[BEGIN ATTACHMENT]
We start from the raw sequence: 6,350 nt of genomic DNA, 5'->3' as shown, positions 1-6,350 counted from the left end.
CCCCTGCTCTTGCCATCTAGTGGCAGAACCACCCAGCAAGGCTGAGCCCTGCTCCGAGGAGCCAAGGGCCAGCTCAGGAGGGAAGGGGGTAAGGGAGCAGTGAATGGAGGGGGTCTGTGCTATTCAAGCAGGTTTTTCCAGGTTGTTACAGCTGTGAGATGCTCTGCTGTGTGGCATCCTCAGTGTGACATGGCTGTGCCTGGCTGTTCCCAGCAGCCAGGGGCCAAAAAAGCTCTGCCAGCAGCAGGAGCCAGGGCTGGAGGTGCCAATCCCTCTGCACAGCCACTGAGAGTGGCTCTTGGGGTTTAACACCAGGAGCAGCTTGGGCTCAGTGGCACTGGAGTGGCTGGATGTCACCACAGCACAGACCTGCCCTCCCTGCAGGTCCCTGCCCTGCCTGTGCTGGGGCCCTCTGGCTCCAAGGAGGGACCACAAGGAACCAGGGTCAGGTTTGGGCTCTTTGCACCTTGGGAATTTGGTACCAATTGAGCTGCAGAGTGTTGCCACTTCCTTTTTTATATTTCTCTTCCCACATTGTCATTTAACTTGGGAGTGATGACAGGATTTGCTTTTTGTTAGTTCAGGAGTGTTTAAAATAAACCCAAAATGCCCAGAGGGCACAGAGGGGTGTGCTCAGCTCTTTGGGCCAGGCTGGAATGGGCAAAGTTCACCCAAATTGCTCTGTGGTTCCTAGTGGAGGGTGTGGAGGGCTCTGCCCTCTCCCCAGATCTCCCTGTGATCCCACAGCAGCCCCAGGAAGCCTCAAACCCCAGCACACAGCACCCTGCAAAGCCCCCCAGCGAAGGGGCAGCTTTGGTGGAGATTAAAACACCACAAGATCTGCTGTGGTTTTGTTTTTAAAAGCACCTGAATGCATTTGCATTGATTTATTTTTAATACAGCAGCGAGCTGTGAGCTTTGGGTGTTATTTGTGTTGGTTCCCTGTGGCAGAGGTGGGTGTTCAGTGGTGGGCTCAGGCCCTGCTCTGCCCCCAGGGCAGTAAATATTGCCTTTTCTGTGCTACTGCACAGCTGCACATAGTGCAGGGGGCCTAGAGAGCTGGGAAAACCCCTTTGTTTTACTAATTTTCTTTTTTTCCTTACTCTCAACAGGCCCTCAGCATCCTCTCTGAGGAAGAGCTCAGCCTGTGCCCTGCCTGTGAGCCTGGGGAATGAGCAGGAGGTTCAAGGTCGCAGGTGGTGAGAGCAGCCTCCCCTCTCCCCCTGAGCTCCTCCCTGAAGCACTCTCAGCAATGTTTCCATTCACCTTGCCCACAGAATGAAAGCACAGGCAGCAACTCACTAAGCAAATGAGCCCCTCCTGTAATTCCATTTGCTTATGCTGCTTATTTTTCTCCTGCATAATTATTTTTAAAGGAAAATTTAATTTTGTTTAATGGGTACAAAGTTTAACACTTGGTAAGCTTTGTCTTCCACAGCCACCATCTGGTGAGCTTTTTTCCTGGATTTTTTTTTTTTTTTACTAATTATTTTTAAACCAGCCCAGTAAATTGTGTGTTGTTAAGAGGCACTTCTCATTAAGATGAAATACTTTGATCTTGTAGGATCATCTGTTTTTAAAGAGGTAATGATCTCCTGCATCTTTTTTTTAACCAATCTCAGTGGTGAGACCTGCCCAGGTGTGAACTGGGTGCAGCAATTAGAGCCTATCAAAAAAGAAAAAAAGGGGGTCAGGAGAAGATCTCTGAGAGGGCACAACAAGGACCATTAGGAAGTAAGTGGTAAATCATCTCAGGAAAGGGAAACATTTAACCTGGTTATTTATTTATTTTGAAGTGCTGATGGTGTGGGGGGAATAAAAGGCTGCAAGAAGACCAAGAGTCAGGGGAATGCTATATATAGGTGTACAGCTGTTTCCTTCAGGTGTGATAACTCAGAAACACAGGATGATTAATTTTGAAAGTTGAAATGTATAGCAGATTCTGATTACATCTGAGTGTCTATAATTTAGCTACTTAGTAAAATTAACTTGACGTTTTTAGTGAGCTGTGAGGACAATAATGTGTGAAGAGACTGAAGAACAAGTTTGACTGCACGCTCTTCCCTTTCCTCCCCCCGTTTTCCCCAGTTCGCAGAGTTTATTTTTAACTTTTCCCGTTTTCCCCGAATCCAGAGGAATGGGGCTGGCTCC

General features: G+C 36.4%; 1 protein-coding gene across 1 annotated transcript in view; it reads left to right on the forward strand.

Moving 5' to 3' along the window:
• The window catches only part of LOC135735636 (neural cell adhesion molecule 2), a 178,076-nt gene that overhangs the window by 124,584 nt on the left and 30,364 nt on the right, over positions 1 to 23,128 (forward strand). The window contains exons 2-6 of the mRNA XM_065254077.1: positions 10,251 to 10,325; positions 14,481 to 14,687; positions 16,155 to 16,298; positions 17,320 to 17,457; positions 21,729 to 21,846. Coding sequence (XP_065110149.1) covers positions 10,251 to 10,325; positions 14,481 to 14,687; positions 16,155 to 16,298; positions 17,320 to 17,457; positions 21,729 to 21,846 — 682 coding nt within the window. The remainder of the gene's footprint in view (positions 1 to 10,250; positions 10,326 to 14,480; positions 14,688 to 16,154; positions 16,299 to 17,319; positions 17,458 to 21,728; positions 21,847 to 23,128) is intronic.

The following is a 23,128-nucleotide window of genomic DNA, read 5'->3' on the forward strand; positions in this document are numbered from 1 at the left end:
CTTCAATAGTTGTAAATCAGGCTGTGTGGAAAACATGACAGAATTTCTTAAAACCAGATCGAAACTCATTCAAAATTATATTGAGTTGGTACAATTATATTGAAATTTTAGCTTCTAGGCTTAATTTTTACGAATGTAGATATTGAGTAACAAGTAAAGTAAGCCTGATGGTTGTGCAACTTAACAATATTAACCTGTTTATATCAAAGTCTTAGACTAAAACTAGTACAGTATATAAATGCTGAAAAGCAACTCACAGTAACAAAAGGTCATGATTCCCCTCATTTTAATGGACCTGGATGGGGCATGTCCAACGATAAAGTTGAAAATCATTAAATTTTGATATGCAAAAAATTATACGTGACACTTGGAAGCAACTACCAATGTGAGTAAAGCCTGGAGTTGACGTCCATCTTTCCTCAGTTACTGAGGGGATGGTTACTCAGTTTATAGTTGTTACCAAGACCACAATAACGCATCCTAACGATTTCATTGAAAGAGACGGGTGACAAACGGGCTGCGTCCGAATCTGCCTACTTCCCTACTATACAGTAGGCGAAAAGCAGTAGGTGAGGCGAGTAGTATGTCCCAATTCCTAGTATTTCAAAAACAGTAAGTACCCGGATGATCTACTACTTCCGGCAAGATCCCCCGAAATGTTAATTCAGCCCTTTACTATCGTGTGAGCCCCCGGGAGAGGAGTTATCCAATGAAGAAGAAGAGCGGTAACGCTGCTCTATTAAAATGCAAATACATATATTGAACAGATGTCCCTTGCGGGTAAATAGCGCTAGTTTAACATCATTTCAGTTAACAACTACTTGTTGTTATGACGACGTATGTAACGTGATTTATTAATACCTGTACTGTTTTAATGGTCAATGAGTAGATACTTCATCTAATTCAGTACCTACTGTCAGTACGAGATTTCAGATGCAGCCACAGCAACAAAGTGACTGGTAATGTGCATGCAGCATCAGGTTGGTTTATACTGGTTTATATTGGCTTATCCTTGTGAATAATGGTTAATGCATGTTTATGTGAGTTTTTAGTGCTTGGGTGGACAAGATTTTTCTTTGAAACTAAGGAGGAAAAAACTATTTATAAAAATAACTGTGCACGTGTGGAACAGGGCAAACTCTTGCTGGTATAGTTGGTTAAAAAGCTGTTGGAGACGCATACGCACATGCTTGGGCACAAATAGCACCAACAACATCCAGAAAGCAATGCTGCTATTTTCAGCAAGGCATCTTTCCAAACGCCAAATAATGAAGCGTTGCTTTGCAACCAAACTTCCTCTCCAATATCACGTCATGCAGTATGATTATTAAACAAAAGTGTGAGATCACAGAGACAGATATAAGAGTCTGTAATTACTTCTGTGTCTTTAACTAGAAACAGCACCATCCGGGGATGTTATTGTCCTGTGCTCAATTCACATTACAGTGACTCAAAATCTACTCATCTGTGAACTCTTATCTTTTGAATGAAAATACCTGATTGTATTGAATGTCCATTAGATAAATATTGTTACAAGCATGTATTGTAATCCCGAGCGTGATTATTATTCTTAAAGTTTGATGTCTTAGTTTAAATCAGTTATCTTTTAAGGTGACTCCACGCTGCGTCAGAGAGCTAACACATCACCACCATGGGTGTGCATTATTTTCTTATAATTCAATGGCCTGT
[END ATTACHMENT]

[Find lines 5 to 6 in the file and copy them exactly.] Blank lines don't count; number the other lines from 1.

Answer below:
• The window catches only part of LOC135735636 (neural cell adhesion molecule 2), a 178,076-nt gene that overhangs the window by 124,584 nt on the left and 30,364 nt on the right, over positions 1 to 23,128 (forward strand). The window contains exons 2-6 of the mRNA XM_065254077.1: positions 10,251 to 10,325; positions 14,481 to 14,687; positions 16,155 to 16,298; positions 17,320 to 17,457; positions 21,729 to 21,846. Coding sequence (XP_065110149.1) covers positions 10,251 to 10,325; positions 14,481 to 14,687; positions 16,155 to 16,298; positions 17,320 to 17,457; positions 21,729 to 21,846 — 682 coding nt within the window. The remainder of the gene's footprint in view (positions 1 to 10,250; positions 10,326 to 14,480; positions 14,688 to 16,154; positions 16,299 to 17,319; positions 17,458 to 21,728; positions 21,847 to 23,128) is intronic.

The following is a 23,128-nucleotide window of genomic DNA, read 5'->3' on the forward strand; positions in this document are numbered from 1 at the left end: